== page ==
Much of what I’ve been enduring lately is seasonal in nature, and like all things, it will pass. But, the difference is that I want to come out stronger on the other side of this nasty season. In other words, I don’t want to simply survive this season. I desperately desire to thrive because of it. There’s a world of difference between the two– the numb complacency of mere survival or the joyful triumph of thriving in abundant life. You take your pick!

In times like these, I find myself coming back to the words of a man who has been my soul’s companion during times of darkness. The writings of Brennan Manning have been a blessing to me in every sense of the word. His writing is far more than just comfort or encouragement. (One can always turn to Hallmark or the latest 2-dollar “Words of Daily Encouragement” book for that.) Brennan’s writing launches a radical readjustment of my life back to the unconditional love and grace of God.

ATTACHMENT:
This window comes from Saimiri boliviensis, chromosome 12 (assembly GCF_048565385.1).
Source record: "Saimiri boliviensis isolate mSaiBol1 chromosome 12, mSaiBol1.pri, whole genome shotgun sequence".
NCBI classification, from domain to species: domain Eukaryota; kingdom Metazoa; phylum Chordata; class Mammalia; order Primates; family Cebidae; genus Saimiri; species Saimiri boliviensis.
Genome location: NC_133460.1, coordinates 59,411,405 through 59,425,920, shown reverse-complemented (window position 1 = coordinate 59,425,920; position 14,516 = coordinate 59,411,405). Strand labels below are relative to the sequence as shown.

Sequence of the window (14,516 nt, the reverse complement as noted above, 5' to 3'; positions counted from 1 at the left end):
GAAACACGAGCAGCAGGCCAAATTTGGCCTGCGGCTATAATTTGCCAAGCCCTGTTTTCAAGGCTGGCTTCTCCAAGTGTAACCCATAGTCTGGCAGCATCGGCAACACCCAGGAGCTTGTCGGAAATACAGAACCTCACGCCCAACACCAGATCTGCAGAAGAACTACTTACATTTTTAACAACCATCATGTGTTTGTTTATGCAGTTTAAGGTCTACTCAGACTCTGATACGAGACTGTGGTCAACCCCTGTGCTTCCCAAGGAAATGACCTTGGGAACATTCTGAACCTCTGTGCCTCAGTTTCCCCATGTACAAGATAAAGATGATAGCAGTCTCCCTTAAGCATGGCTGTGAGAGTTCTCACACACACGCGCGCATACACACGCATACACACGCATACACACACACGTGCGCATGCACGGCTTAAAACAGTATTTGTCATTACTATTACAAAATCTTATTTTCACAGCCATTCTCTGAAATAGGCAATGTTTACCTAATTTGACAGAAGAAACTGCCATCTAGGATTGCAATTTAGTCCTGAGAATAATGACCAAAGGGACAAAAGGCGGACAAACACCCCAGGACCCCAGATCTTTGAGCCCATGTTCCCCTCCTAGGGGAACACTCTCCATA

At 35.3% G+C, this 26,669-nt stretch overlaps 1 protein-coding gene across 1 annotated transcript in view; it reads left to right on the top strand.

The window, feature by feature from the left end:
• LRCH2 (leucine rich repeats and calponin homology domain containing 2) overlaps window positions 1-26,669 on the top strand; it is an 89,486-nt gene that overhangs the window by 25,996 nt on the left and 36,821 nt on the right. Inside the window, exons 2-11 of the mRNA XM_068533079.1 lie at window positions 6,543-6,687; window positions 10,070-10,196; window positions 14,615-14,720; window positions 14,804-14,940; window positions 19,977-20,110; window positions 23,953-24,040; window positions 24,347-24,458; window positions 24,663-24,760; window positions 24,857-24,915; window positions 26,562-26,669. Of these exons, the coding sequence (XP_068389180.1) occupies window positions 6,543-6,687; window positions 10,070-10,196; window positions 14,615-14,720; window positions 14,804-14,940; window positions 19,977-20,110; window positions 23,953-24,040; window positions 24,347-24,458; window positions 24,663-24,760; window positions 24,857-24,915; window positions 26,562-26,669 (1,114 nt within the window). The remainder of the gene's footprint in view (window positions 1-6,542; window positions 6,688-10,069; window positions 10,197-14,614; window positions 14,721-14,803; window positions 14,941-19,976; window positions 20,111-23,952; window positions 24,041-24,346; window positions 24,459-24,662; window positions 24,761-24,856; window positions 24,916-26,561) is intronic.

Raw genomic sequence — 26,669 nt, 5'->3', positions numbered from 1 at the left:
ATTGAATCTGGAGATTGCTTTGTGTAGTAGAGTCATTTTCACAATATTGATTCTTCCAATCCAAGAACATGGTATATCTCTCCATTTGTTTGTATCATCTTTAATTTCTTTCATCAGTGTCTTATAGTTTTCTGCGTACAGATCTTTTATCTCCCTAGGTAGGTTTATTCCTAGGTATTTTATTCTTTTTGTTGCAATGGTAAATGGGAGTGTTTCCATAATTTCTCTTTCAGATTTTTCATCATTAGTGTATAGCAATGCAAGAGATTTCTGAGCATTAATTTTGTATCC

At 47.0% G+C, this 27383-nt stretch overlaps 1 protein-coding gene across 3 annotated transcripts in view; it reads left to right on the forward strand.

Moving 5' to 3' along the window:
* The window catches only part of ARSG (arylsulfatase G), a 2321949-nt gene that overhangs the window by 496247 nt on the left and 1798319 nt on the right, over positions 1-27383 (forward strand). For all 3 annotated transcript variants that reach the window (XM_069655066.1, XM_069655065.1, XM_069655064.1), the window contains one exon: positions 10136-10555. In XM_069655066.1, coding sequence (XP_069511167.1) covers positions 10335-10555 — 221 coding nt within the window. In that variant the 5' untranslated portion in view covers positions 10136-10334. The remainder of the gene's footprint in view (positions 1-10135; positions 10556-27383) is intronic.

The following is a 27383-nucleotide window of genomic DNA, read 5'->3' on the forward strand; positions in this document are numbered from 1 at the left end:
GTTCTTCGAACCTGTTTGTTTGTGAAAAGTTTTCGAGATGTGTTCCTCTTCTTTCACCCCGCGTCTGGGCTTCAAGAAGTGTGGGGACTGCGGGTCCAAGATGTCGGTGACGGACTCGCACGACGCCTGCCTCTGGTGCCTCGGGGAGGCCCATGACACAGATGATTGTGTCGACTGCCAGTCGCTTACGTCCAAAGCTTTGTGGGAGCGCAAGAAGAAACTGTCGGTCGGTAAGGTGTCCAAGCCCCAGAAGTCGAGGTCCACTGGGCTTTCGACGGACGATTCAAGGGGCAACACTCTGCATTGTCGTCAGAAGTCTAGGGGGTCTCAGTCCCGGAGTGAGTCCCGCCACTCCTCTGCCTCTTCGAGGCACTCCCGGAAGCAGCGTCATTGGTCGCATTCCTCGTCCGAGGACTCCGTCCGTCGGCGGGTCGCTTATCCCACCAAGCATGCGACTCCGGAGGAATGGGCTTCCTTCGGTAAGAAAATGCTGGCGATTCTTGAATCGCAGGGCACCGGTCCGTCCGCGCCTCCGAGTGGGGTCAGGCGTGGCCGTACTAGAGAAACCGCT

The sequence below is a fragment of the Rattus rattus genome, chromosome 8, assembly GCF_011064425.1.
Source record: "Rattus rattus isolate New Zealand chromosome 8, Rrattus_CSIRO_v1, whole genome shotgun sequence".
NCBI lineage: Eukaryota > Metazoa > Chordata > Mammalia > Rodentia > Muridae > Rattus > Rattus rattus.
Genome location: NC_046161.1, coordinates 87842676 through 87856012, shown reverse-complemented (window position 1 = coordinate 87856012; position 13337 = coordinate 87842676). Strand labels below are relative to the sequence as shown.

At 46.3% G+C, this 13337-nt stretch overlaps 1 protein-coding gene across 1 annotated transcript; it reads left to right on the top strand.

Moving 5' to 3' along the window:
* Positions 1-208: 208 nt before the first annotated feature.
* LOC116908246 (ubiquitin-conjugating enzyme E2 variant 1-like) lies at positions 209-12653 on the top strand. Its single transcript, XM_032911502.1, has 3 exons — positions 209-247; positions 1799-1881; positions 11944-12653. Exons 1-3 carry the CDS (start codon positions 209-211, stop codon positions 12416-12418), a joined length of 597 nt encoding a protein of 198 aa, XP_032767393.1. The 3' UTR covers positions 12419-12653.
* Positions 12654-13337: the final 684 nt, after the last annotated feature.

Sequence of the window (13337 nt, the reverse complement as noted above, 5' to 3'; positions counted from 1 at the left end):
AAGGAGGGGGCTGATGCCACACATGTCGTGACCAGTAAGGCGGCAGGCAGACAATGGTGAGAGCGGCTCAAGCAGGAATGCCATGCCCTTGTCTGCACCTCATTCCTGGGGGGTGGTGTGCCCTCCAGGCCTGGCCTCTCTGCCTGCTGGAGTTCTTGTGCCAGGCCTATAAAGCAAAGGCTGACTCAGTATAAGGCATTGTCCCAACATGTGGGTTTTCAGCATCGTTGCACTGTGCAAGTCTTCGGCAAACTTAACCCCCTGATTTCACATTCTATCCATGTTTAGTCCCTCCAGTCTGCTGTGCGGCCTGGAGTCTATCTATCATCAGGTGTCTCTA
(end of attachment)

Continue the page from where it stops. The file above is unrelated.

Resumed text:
I first encountered Brennan Manning’s Ragamuffin Gospel when a church member, a dear, dear lady who had an uncanny love for God, gave it to me. She said, “You will love this book. It changed my life.” Well, whenever someone hands me a book she claims changed her life, I’m hard pressed not to read it. From the first words of the book’s introduction to the final chapter, I could not put this book down. Never before had I read someone so passionately articulate the love and grace of God for me in such an honest, often gritty, earthy way. I mean, at times, Brennan Manning’s pronouncement of grace got close to scandalous, challenging me to ask, “Does God’s grace really go that far?”

And just as I asked, he would provide a Scripture and a story to answer my question with a resounding YES.